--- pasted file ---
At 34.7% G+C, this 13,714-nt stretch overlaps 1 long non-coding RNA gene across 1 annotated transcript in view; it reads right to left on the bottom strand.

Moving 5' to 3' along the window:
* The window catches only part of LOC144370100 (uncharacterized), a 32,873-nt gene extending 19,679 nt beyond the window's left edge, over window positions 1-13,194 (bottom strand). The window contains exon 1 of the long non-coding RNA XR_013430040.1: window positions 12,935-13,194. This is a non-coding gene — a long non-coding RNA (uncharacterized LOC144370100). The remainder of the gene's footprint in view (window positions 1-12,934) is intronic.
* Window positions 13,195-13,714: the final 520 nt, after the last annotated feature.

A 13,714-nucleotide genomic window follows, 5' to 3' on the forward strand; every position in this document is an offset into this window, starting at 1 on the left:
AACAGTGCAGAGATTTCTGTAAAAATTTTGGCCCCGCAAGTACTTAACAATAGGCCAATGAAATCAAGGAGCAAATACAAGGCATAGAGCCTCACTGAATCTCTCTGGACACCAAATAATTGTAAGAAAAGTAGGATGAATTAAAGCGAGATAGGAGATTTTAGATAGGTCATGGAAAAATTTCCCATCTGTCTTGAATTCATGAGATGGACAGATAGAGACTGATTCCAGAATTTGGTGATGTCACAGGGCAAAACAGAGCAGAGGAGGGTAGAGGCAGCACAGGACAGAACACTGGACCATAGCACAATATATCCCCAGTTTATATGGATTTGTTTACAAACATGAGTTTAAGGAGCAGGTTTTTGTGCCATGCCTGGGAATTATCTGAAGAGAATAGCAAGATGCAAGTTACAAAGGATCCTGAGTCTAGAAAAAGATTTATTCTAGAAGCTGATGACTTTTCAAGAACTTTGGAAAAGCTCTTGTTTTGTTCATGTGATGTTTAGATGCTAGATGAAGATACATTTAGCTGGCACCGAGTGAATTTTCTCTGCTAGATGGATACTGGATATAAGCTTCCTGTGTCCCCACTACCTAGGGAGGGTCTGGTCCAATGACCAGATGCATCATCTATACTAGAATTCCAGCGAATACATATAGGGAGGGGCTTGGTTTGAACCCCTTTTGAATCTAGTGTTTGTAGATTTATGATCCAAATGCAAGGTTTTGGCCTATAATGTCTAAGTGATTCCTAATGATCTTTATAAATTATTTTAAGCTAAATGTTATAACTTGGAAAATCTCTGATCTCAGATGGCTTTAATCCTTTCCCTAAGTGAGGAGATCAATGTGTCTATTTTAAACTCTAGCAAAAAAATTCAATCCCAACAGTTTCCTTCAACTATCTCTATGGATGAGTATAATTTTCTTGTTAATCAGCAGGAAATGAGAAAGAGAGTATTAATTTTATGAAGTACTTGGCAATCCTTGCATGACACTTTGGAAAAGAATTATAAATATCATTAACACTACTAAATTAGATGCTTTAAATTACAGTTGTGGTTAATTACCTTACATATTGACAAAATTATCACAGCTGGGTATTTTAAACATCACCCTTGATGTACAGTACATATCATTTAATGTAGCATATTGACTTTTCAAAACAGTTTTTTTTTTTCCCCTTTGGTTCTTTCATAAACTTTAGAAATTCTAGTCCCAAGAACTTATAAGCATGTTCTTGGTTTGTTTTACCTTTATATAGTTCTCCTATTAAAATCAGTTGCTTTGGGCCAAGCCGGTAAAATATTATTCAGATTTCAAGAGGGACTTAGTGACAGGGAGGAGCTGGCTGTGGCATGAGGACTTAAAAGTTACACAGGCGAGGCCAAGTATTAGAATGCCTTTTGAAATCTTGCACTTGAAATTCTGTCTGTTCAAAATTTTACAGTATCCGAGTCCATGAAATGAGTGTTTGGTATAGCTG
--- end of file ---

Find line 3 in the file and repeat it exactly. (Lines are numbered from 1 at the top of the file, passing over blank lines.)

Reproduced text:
* The window catches only part of LOC144370100 (uncharacterized), a 32,873-nt gene extending 19,679 nt beyond the window's left edge, over window positions 1-13,194 (bottom strand). The window contains exon 1 of the long non-coding RNA XR_013430040.1: window positions 12,935-13,194. This is a non-coding gene — a long non-coding RNA (uncharacterized LOC144370100). The remainder of the gene's footprint in view (window positions 1-12,934) is intronic.